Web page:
The island’s business sector is going all out in its lobbying support for two bills introduced by Sen. James Moylan which seek to roll back the tax increases implemented last year.
The two measures, Bill 9-35 and Bill 10-35, will have a public hearing tomorrow, Tuesday, at 9 a.m. under the committee on general government operations, appropriations and housing chaired by Sen. Joe S. San Agustin.
Bill 9-35 proposes to reduce the Business Privilege Tax (BPT) from 5 percent to 4 percent, essentially taking it back to rate it was prior to April 2018 while Bill 10-35 proposes to reduce the Liquid Fuel Tax by $0.04 per gallon, which is the rate prior to January 1, 2018.
Both bills were introduced on January 7, 2019, which was the inauguration day for the 35th Guam Legislature, and the first two measures introduced by Moylan.
The two bills have been endorsed by the Guam Chamber of Commerce whose members expressed dismay when the previous legislature proposed to make the tax increase permanent.
The Chamber is asking its members to attend the public hearing or at least monitor the proceedings on TV or live stream.
Chamber members have also been asked to provide oral or written testimony because the public hearing may be the one and only opportunity to make a statement on the issue with the 35th Guam Legislature and express support for the bill.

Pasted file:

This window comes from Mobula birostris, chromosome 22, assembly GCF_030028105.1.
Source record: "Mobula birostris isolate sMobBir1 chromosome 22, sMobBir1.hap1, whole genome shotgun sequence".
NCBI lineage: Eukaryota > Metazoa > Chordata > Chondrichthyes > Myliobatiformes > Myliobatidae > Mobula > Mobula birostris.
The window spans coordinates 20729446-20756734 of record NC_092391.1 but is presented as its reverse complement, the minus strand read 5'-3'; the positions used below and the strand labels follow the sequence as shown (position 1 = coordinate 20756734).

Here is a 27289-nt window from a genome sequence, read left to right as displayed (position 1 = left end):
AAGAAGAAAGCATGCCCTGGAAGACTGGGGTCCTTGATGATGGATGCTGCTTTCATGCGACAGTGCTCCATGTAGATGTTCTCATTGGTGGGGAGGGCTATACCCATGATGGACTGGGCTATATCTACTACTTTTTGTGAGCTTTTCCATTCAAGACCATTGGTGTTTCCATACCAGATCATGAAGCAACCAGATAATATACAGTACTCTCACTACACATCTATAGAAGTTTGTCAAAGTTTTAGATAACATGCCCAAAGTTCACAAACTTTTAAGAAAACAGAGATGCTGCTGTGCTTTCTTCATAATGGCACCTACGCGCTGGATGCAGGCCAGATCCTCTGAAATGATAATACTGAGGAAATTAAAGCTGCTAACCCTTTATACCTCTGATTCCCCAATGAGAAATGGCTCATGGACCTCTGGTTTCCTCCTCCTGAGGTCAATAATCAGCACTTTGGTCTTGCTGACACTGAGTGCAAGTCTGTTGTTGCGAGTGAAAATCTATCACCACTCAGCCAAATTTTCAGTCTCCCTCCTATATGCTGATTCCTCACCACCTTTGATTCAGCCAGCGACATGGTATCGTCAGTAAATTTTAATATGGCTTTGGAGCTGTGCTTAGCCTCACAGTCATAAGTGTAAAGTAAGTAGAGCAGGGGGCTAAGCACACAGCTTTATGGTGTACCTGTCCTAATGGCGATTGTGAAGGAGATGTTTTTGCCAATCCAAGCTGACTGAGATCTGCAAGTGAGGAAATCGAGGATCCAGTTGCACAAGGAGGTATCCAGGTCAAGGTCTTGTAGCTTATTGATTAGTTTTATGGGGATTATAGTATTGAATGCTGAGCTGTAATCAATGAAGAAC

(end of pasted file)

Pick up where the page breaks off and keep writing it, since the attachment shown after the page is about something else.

Bobby A. Shringi, who chairs the Chamber’s legislative review and business advocacy committee, is also asking Chamber members to bring a friend, family members, co-workers or staff to the hearing.
“Testimonies, where stories are shared, are effective, but a crowd creates a much larger impact. We are asking members to bring signs as well, expressing their support for Bill 9,” Shringi said.
The Guam Hotel and Restaurant Association is also supporting Moylan’s bills, stating that a majority of GHRA’s members voted against the BPT increase last year.
GHRA is urging all its members to attend the public hearing as well as provide oral and written testimony.
Joe Arnett, chairman of the Guam Chamber of Commerce, said the tax rollbacks are necessary because Guam’s economy has essentially been flat for the last five years.
“Our gross island product shows $5 billion for the last five years. That means the economy is not growing. Despite all the things that you hear, the economy is actually shrinking. You can talk to many people in many industries and they’ll tell you that the economy is not well,” Arnett said during an interview with Andrea Pellacani on NewsTalk K57.
Senator Moylan acknowledged that reducing both taxes could create certain fiscal challenges, but he said he is committed to addressing those concerns.
Earlier, Gov. Lou Leon Guerrero had requested senators to preserve the status quo and keep the taxes temporarily, at least until GovGuam stabilizes financially.